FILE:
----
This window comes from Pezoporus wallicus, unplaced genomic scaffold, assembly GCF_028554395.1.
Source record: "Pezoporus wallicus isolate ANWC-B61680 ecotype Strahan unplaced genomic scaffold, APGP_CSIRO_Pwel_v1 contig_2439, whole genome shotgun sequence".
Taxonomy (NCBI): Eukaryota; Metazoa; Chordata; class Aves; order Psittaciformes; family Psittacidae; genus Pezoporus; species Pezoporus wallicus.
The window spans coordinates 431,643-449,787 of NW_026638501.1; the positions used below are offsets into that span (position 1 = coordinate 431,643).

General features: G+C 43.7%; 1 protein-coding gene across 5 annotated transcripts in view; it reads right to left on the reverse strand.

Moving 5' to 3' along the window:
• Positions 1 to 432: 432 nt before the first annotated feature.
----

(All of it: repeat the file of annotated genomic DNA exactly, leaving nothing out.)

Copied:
This window comes from Pezoporus wallicus, unplaced genomic scaffold, assembly GCF_028554395.1.
Source record: "Pezoporus wallicus isolate ANWC-B61680 ecotype Strahan unplaced genomic scaffold, APGP_CSIRO_Pwel_v1 contig_2439, whole genome shotgun sequence".
Taxonomy (NCBI): Eukaryota; Metazoa; Chordata; class Aves; order Psittaciformes; family Psittacidae; genus Pezoporus; species Pezoporus wallicus.
The window spans coordinates 431,643-449,787 of NW_026638501.1; the positions used below are offsets into that span (position 1 = coordinate 431,643).

General features: G+C 43.7%; 1 protein-coding gene across 5 annotated transcripts in view; it reads right to left on the reverse strand.

Moving 5' to 3' along the window:
• Positions 1 to 432: 432 nt before the first annotated feature.